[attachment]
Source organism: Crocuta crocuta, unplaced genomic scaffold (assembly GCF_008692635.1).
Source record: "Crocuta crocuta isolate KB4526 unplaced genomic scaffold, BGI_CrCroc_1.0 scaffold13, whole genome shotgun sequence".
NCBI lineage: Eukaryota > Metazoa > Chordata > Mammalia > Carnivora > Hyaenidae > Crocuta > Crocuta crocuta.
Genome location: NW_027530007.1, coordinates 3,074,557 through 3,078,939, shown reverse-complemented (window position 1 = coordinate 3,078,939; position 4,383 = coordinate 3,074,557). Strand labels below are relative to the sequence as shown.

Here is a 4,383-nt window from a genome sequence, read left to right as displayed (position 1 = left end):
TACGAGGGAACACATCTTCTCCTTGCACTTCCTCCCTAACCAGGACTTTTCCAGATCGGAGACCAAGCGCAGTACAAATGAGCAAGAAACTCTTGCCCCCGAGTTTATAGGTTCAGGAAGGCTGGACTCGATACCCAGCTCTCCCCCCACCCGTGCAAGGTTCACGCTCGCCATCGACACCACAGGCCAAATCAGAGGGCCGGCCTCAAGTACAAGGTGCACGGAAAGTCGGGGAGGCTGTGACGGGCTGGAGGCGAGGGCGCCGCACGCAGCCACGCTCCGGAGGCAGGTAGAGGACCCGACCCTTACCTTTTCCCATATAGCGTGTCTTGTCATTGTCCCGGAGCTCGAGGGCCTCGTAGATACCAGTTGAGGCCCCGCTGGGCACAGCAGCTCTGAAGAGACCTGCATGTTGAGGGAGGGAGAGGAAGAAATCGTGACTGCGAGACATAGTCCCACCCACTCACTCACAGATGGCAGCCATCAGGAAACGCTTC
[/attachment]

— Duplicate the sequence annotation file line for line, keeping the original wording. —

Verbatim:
Source organism: Crocuta crocuta, unplaced genomic scaffold (assembly GCF_008692635.1).
Source record: "Crocuta crocuta isolate KB4526 unplaced genomic scaffold, BGI_CrCroc_1.0 scaffold13, whole genome shotgun sequence".
NCBI lineage: Eukaryota > Metazoa > Chordata > Mammalia > Carnivora > Hyaenidae > Crocuta > Crocuta crocuta.
Genome location: NW_027530007.1, coordinates 3,074,557 through 3,078,939, shown reverse-complemented (window position 1 = coordinate 3,078,939; position 4,383 = coordinate 3,074,557). Strand labels below are relative to the sequence as shown.

Here is a 4,383-nt window from a genome sequence, read left to right as displayed (position 1 = left end):
TACGAGGGAACACATCTTCTCCTTGCACTTCCTCCCTAACCAGGACTTTTCCAGATCGGAGACCAAGCGCAGTACAAATGAGCAAGAAACTCTTGCCCCCGAGTTTATAGGTTCAGGAAGGCTGGACTCGATACCCAGCTCTCCCCCCACCCGTGCAAGGTTCACGCTCGCCATCGACACCACAGGCCAAATCAGAGGGCCGGCCTCAAGTACAAGGTGCACGGAAAGTCGGGGAGGCTGTGACGGGCTGGAGGCGAGGGCGCCGCACGCAGCCACGCTCCGGAGGCAGGTAGAGGACCCGACCCTTACCTTTTCCCATATAGCGTGTCTTGTCATTGTCCCGGAGCTCGAGGGCCTCGTAGATACCAGTTGAGGCCCCGCTGGGCACAGCAGCTCTGAAGAGACCTGCATGTTGAGGGAGGGAGAGGAAGAAATCGTGACTGCGAGACATAGTCCCACCCACTCACTCACAGATGGCAGCCATCAGGAAACGCTTC